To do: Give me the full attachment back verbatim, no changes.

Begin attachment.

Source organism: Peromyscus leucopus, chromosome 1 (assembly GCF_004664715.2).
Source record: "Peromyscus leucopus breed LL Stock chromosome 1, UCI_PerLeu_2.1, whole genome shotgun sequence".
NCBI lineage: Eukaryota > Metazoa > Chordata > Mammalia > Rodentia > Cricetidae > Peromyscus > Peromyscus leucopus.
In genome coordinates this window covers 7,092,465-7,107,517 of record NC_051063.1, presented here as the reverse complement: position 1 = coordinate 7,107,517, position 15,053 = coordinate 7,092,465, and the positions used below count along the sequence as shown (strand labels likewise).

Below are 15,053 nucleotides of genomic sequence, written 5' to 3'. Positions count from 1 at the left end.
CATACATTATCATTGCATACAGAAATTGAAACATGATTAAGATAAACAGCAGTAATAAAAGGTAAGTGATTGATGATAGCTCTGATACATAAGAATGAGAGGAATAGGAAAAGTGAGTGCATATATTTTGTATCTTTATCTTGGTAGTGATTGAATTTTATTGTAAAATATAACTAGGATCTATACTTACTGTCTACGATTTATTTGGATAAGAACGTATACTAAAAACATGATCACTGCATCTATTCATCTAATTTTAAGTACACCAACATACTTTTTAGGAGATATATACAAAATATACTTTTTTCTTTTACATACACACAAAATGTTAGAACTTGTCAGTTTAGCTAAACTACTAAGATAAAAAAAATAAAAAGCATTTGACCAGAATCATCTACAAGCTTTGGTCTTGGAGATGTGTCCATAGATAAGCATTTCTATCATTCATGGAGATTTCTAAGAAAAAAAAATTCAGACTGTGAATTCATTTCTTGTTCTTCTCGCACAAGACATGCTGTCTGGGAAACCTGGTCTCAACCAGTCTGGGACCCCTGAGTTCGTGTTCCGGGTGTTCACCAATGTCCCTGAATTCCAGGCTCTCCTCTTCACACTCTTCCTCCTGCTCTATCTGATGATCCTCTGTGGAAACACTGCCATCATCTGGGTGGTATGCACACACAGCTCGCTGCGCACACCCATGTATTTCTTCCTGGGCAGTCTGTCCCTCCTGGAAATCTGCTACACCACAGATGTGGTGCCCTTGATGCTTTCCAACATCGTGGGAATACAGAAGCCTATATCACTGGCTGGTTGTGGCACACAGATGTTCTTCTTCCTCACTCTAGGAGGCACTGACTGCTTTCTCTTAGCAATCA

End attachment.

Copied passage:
Source organism: Peromyscus leucopus, chromosome 1 (assembly GCF_004664715.2).
Source record: "Peromyscus leucopus breed LL Stock chromosome 1, UCI_PerLeu_2.1, whole genome shotgun sequence".
NCBI lineage: Eukaryota > Metazoa > Chordata > Mammalia > Rodentia > Cricetidae > Peromyscus > Peromyscus leucopus.
In genome coordinates this window covers 7,092,465-7,107,517 of record NC_051063.1, presented here as the reverse complement: position 1 = coordinate 7,107,517, position 15,053 = coordinate 7,092,465, and the positions used below count along the sequence as shown (strand labels likewise).

Below are 15,053 nucleotides of genomic sequence, written 5' to 3'. Positions count from 1 at the left end.
CATACATTATCATTGCATACAGAAATTGAAACATGATTAAGATAAACAGCAGTAATAAAAGGTAAGTGATTGATGATAGCTCTGATACATAAGAATGAGAGGAATAGGAAAAGTGAGTGCATATATTTTGTATCTTTATCTTGGTAGTGATTGAATTTTATTGTAAAATATAACTAGGATCTATACTTACTGTCTACGATTTATTTGGATAAGAACGTATACTAAAAACATGATCACTGCATCTATTCATCTAATTTTAAGTACACCAACATACTTTTTAGGAGATATATACAAAATATACTTTTTTCTTTTACATACACACAAAATGTTAGAACTTGTCAGTTTAGCTAAACTACTAAGATAAAAAAAATAAAAAGCATTTGACCAGAATCATCTACAAGCTTTGGTCTTGGAGATGTGTCCATAGATAAGCATTTCTATCATTCATGGAGATTTCTAAGAAAAAAAAATTCAGACTGTGAATTCATTTCTTGTTCTTCTCGCACAAGACATGCTGTCTGGGAAACCTGGTCTCAACCAGTCTGGGACCCCTGAGTTCGTGTTCCGGGTGTTCACCAATGTCCCTGAATTCCAGGCTCTCCTCTTCACACTCTTCCTCCTGCTCTATCTGATGATCCTCTGTGGAAACACTGCCATCATCTGGGTGGTATGCACACACAGCTCGCTGCGCACACCCATGTATTTCTTCCTGGGCAGTCTGTCCCTCCTGGAAATCTGCTACACCACAGATGTGGTGCCCTTGATGCTTTCCAACATCGTGGGAATACAGAAGCCTATATCACTGGCTGGTTGTGGCACACAGATGTTCTTCTTCCTCACTCTAGGAGGCACTGACTGCTTTCTCTTAGCAATCA